What leads to the persistent activation of NFκB in HNSCC is still unclear. Recent studies associate the elevated function of NFκB with the activation of the TNF-α initiated pathway and the overexpression of casein-kinase 2 (CK2) (78, 79), which may lead to the overactivity of IKKα and IKKβ, with IKKβ playing a more prominent role (68). Nonetheless, probably multiple mechanisms may contribute to NFκB activation in HNSCC patients, whose elucidation may warrant further investigation. On the other hand, a systems level analysis of gene and protein expression is now helping define NFκB regulons that may contribute to the classifications and stratification of HNSCC, which in turn may help identify those patients that may benefit the most from the treatment with therapies targeting NFκB in HNSCC (80, 81).

Activation of Signal Transducer and Activator of Transcription (STAT) proteins in HNSCC

A network of cytokines controls stem cell function, lineage commitment, and organ development during embryogenesis (82), many of which rely on the activation of signal-transducer-and-activator-of-transcription (STAT) family proteins to regulate gene expression, thereby orchestrating these intricate processes (82). To date, seven STAT family members have been identified, STATs 1, 2, 3, 4, 5a, 5b and 6, which participate in the transcription of genes involved in immune responses, growth, and cell fate decisions (83). Whereas STAT activity is essential for normal cellular functions, deregulation of the STAT pathway can contribute to a number of human diseases. Indeed, gain of function of STATs is often associated with cellular transformation and oncogenic potential (84).

Cytokines and growth promoter factors stimulate STAT proteins by acting on their cognate receptors, which leads to the recruitment and phosphorylation of Janus kinase 1 and 2 (JAK-1 and JAK-2) that in turn phosphorylate STAT proteins at specific tyrosine residues, thus promoting their homo- and heterodimerization (82, 85). Among STAT family members, STAT1 and STAT3 are often phosphorylated in serine residues, which further activate STATs (82). STAT dimers translocate to the nucleus where they bind to consensus DNA sequences and activate the expression of growth promoting genes, such as c-myc and cyclin D (85).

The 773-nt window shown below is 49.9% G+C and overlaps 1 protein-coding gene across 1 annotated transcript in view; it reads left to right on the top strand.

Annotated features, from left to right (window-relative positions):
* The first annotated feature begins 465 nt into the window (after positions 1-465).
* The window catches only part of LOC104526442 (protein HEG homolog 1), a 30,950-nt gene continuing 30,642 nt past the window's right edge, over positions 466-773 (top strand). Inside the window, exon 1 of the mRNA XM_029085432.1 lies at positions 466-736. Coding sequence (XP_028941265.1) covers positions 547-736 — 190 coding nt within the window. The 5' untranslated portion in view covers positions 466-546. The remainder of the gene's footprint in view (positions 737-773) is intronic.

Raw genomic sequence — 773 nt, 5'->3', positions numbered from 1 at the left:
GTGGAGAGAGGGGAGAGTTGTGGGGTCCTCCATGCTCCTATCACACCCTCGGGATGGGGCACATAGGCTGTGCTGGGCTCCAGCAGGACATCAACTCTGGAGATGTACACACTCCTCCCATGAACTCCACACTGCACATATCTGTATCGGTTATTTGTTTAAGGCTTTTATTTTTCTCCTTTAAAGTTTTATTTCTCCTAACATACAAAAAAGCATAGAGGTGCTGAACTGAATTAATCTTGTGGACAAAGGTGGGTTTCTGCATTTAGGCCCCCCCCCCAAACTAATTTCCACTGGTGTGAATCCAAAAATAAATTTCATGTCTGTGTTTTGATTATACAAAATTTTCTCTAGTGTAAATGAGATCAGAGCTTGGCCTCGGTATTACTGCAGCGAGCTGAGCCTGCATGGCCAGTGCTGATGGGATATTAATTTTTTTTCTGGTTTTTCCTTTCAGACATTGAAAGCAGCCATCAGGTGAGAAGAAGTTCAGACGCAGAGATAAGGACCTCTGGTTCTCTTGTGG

Whereas constitutive activation of STAT3 has been demonstrated in many cancers, including breast cancer, leukemia, lymphoma, lung and thyroid cancers (86, 87), early studies indicated that HNSCC and their derived cell lines exhibit remarkably elevated levels of the phosphorylated active forms of STAT3 (88). Moreover, quenching STAT3 activity leads to growth inhibition of HNSCC (88-90), thus supporting the importance of signaling through STAT3 in HNSCC oncogenesis. In HNSCC, these elevated STAT3 levels alter cell cycle progression, and promote the proliferation and survival of tumor cell (91). In fact, STAT3 activation may represent an early event in oral carcinogenesis, as both tumor and the adjacent normal epithelia of HNSCC patients show higher levels of STAT3 expression and phosphorylation (89). Activated STAT3 also correlates with lymph node metastasis and poor prognosis (88, 92). Although STAT3 is the most prominent STAT molecule in HNSCC, some lesions also present constitutively active STAT5, with STAT5A and STAT5B being overexpressed and phosphorylated (93, 94). STAT5A has been associated to upregulation of cyclin D1 and inhibition of STAT5B resultes in growth arrest in HNSCC tumors (94).

Many mechanisms may converge to promote the persistent activation of STATs in HNSCC. For example, whereas the direct activation of STAT3 by EGFR has been clearly shown in HNSCC cells (88, 91), STAT3 can also be activated by an EGFR-independent mechanism (95). The latter often involves the autocrine activation of the gp130 cytokine receptor in HNSCC cells by tumor-released cytokines, such as IL-6, which activates STAT3 independently from the activation status of EGFR (68, 95). Furthermore, interfering with this cytokine-initiated pathway of STAT3 activation can result in the reduced growth and apoptotic death of HNSCC cells (95). Other cytokines, such as erythropoietin, can also stimulate STATs in HNSCC (96), suggesting that the paracrine and autocrine activation of STATs may ultimately represent a general mechanism by which these transcription factors can be activated in HNSCC in the tumor microenvironment. In addition, two members of the suppressors of cytokine signaling (SOCS) family of STAT-inhibitory proteins, SOCS-1 and SOCS-3, have been recently shown to be downregulated by promoter hypermethylation in a large fraction of HNSCC tissue samples and cell lines (97, 98) suggesting that this protein family may represent signal transduction tumor suppressor genes in HNSCC, whose epigenetic inactivation may contribute to the multistep process of HNSCC development.

Wnt and oral cancer